At the time of transplanting, a second root biomass experiment was initiated, where seeds were sown directly into sand pots. The transplant and direct-seeded experiments were performed simultaneously, adopting a similar design and layout. The plants in both assays were grown in the same temperature-controlled glasshouse set to 22/17 °C (day/night) under natural (12 hours) photoperiod. The experiments were designed to assess the impact of transplanting root biomass and on the ability to accurately differentiate high and low root biomass phenotypes. At 21 days after transplanting and direct sowing, plants were extracted with minimum root disruption by placing the pot in a bucket of water and washing off the sand with clean water. Roots and shoots were separated using scissors, and roots were placed in a dehydrator at 65 °C for 72 hours. A Tukey’s test was performed to determine differences in root dry biomass within and between the experiments using the corrected multiple comparison method with a confidence interval of 95% and an error rate of 5%, using the R package ‘agricolae´ (software Version 4.0.2, R Core team 2020).
Evaluating the ability to perform non-destructive visual assessment of root biomass
The protocol for phenotyping root biomass reported by Voss-Fels et al.  is destructive, as roots must be dissected from the shoot before weighing, making it impossible to use plants with desirable phenotypes for further crossing. Therefore, non-destructive visual scoring of the size of the root system was assessed, which could serve as a surrogate for root biomass weight. Seeds of 17 genotypes were sown directly into sand-filled pots (as described above), using 6 replicate pots per genotype, and four plants per pot. A total of 102 pots were arranged according to a RCBD design across six containers (i.e. 17 pots/container). Plants were watered daily using the hydroponic solution as described above.
Roots were washed 21 days after sowing and were arranged on a clear flat surface to facilitate visual scoring. The size of the root system for each plant was visually assessed using a scale of 1–6, where 1 = very fine root system with short root length and very few surface roots, 2 = fine root system, short root length and few surface roots, 3 = fine root system, short root length and some surface roots, 4 = intermediate root system, long root length and intermediate surface roots, 5 = strong root system, long root length and strong surface roots, and 6 = strong root system, long root length and strong surface roots with nodal roots clearly visible (Fig. 1a). To minimise error and variability, visual scoring was performed by the same person. Prior to scoring, an assessment for a full range of phenotypes was performed and used as an ‘eye-adjustment’. After root scoring, roots and shoots were separated 26 days after sowing from the stem tissue above the crown and both sections were placed in an air-forced dehydrator at 65°C for 72 hours. Dry weight of root and shoot biomass was recorded using a scale (AND, HR-200 scales) with 0.0001 g accuracy. The reliability of visual scoring for root biomass was examined through correlation with the actual root dry biomass (Fig. 1b). The relationship between root dry biomass and shoot dry biomass was also explored to determine if selection targeting root biomass would result in indirect selection for shoot biomass (Fig. 1c). Furthermore, to investigate the potential genetic variation in root-shoot biomass configurations, root:shoot ratio (R:S) was calculated for each of the 17 genotypes. Following ANOVA, a Fisher's least significant difference (LSD) test was conducted to compare the means to detect differences between genotypes with a 95% family-wise confidence interval with the function LSD.test using agricolae in R (software Version 4.0.2, R Core team 2020).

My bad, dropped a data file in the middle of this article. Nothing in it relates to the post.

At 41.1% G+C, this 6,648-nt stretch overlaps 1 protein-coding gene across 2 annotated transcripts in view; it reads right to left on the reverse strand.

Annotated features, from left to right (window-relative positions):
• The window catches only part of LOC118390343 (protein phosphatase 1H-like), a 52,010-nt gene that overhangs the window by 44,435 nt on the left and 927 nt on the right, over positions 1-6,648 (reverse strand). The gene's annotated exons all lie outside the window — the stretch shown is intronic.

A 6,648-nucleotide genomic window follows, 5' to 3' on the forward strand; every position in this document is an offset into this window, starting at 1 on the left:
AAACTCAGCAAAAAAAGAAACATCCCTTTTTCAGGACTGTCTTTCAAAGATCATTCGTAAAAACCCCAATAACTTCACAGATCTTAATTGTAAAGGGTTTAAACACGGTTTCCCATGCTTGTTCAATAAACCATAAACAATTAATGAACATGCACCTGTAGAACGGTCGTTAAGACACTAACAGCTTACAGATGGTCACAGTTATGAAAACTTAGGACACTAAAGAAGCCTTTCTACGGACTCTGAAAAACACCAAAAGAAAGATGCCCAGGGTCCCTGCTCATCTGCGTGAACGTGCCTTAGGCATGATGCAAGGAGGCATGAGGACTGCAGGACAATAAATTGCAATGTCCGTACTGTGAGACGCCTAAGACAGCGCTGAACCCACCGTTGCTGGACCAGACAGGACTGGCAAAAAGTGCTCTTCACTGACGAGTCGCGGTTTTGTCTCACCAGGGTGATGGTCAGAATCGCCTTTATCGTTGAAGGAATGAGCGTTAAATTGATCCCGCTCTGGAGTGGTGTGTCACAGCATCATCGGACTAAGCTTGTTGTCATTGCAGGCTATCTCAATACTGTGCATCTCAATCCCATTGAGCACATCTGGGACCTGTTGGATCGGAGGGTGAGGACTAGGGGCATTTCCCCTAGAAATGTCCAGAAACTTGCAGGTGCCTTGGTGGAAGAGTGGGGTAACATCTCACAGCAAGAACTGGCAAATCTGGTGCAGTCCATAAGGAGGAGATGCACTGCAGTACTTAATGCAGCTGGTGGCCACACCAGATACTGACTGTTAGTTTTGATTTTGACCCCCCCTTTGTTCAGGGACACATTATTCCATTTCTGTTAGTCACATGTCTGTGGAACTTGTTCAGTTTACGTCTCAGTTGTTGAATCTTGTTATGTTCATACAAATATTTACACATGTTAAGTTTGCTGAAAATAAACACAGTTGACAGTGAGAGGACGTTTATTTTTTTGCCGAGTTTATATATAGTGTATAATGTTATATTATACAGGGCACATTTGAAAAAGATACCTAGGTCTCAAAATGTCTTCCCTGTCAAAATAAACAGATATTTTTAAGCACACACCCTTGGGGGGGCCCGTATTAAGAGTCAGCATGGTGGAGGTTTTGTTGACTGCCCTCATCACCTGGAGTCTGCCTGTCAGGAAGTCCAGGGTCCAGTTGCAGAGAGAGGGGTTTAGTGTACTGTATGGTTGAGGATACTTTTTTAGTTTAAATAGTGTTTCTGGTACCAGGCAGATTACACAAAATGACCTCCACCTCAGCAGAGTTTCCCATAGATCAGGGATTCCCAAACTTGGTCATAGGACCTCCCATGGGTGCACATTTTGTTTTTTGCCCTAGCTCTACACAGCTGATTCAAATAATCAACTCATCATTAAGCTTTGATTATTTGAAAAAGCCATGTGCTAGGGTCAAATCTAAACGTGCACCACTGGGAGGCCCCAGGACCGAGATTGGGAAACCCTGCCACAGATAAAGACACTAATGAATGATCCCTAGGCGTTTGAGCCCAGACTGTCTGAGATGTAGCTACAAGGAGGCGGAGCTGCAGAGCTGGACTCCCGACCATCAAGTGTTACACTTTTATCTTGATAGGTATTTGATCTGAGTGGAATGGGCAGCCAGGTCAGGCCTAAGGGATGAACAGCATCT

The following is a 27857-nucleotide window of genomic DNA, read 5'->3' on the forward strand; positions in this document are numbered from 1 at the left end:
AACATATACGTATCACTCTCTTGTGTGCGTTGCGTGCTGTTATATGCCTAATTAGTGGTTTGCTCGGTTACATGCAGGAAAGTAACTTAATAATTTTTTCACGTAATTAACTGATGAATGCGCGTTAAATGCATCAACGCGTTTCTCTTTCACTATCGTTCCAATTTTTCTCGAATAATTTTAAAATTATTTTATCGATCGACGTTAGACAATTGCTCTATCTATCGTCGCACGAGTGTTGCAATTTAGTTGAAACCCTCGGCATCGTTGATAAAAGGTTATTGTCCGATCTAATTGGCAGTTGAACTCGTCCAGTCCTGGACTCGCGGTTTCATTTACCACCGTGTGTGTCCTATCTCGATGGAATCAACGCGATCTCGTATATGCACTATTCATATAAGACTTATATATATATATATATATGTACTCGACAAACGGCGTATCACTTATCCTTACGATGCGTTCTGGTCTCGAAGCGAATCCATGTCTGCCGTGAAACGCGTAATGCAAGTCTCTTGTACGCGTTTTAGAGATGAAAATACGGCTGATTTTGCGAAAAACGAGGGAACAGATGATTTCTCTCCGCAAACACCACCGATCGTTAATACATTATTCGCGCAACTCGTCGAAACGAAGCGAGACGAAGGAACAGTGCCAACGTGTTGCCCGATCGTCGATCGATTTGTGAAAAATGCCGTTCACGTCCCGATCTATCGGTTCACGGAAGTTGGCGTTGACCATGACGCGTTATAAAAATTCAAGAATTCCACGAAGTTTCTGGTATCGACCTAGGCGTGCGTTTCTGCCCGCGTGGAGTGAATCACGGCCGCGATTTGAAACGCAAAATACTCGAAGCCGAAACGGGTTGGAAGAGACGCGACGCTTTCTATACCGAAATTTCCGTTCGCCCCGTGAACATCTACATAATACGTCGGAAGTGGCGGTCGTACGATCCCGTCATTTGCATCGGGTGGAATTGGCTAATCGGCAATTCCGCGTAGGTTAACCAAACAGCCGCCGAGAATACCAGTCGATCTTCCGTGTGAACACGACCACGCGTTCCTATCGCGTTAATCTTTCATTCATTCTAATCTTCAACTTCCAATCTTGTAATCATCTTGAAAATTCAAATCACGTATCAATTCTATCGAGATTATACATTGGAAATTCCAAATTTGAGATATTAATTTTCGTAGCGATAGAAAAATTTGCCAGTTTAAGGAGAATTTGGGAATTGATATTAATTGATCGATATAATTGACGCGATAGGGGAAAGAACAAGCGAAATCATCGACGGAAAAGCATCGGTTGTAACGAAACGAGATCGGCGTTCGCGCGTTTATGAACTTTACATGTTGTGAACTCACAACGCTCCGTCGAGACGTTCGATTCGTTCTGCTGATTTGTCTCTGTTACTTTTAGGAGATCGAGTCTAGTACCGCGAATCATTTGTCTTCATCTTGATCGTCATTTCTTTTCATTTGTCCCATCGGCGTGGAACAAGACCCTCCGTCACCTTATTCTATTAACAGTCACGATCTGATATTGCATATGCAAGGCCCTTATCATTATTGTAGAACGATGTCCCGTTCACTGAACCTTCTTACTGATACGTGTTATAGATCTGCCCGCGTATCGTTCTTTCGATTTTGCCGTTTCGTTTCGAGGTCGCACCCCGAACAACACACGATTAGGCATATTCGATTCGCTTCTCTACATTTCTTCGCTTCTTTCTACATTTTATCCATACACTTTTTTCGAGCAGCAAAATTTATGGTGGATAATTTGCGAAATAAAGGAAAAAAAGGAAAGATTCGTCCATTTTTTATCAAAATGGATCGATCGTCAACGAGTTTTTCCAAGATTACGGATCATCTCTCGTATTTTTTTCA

Overview of the single plant selection approach for root trait introgression
A visual summary of the six key steps involved in the selection pipeline is provided in Fig. 2a. This process integrates non-destructive phenotypic screening for seminal root angle and root biomass, MAS for a major root biomass QTL, and backcrossing under speed breeding to accelerate plant development. This approach was used to rapidly generate elite introgression lines using Borlaug100 as the recipient background. Selection aimed to create introgression lines with four different root trait configurations (Fig. 2b): wide-high root biomass, wide-low root biomass, narrow-high root biomass and narrow-low root biomass. A summary of each step is provided below and a detailed list of materials used for SPS with corresponding descriptions are exemplified in the Supplementary info.
Step 1 – Seminal root angle screening
The SPS approach started with assessment of a large segregating population for seminal root angle using the clear pot method, as per Richard et al. . Five days after sowing the seminal roots were imaged (Canon PowerShot SX600 HS 16MP Ultra-Zoom) and seminal root angle measured using ImageJ software (http://imagej.nih.gov/ij/). Individual plants representing the population tails or extreme root angle phenotypes were selected, including both narrow and wide root angles.
Step 2 – Transplanting into sand (semi-hydroponic sand-based system)